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TEETH (O.E. Eel); plural of tooth, O....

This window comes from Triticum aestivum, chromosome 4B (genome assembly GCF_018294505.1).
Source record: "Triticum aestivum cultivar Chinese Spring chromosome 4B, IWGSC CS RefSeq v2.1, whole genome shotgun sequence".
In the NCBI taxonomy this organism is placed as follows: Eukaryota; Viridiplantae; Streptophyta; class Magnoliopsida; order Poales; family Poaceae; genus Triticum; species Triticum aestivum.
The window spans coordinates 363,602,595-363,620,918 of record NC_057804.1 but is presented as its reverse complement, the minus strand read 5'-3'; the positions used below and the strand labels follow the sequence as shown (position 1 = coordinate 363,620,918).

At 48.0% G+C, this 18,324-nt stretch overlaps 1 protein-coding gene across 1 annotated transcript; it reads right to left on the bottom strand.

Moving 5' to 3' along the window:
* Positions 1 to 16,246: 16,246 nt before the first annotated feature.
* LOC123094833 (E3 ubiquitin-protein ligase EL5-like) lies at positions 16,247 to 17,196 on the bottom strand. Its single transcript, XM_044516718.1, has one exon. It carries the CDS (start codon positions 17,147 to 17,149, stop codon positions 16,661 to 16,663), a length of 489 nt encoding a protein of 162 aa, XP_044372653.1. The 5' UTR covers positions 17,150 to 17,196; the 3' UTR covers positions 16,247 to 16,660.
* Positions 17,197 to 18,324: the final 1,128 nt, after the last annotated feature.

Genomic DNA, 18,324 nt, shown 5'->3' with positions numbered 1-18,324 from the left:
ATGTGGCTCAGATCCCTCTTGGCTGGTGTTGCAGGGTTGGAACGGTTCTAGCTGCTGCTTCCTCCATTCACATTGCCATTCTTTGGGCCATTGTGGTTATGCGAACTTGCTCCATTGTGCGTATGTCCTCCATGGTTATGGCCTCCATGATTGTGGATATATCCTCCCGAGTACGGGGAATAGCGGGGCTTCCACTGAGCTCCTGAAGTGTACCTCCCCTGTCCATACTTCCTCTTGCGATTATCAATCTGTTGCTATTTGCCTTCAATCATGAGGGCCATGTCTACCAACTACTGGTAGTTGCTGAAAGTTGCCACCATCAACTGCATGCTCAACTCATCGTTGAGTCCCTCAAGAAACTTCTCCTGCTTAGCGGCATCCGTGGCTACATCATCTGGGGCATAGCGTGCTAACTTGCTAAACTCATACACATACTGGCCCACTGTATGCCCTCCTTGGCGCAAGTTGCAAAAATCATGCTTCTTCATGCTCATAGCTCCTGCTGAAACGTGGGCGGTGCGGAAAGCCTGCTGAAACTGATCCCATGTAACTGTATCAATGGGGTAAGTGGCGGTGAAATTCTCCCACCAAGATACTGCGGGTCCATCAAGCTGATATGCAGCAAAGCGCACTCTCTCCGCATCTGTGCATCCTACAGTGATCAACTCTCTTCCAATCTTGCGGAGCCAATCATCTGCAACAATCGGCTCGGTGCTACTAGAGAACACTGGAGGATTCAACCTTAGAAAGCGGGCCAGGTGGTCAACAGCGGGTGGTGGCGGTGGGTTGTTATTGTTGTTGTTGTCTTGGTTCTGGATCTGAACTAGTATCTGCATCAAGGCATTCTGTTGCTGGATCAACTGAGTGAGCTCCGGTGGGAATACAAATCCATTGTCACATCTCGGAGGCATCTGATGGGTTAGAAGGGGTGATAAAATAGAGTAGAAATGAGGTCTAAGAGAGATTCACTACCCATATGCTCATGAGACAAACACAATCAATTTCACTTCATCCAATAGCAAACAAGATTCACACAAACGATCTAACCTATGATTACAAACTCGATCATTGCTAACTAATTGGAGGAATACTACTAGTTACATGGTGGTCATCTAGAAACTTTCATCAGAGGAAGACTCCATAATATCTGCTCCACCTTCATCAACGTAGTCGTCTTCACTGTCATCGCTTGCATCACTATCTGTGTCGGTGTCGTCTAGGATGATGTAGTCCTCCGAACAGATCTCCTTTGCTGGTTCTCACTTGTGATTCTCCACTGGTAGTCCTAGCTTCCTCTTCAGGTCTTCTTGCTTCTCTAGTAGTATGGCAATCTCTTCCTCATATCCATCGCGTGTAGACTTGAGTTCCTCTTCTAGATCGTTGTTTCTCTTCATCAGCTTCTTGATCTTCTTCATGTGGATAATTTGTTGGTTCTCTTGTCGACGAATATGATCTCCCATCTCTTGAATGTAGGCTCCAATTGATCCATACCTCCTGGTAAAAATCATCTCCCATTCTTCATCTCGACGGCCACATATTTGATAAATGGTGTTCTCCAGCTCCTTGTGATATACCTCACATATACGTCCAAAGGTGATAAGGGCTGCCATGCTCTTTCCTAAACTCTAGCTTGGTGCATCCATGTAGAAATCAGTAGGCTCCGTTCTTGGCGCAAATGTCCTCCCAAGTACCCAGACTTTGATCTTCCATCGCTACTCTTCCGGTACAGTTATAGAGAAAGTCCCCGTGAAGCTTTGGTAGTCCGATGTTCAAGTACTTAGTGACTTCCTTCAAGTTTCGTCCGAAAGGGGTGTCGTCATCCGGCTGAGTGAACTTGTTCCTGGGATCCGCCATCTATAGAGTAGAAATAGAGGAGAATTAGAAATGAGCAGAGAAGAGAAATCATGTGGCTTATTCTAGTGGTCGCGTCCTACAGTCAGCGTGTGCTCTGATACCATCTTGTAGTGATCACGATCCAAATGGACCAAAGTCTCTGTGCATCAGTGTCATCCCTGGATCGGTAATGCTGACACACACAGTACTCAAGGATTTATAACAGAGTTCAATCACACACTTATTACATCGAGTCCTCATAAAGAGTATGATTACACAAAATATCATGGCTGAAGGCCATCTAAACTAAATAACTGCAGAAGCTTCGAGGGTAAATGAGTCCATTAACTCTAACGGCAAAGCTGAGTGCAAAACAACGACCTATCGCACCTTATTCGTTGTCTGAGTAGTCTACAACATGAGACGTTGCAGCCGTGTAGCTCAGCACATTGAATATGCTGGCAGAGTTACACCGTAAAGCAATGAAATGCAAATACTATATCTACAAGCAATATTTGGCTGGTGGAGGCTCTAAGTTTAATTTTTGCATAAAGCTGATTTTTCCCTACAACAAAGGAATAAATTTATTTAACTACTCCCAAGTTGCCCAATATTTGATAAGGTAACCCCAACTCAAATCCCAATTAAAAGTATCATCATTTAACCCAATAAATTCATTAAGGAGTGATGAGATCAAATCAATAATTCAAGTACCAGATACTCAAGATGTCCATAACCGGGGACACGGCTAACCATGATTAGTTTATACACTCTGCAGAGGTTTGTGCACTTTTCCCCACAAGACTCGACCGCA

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Originally appearing in Volume V26, Page 501 of the 1911 Encyclopedia Britannica.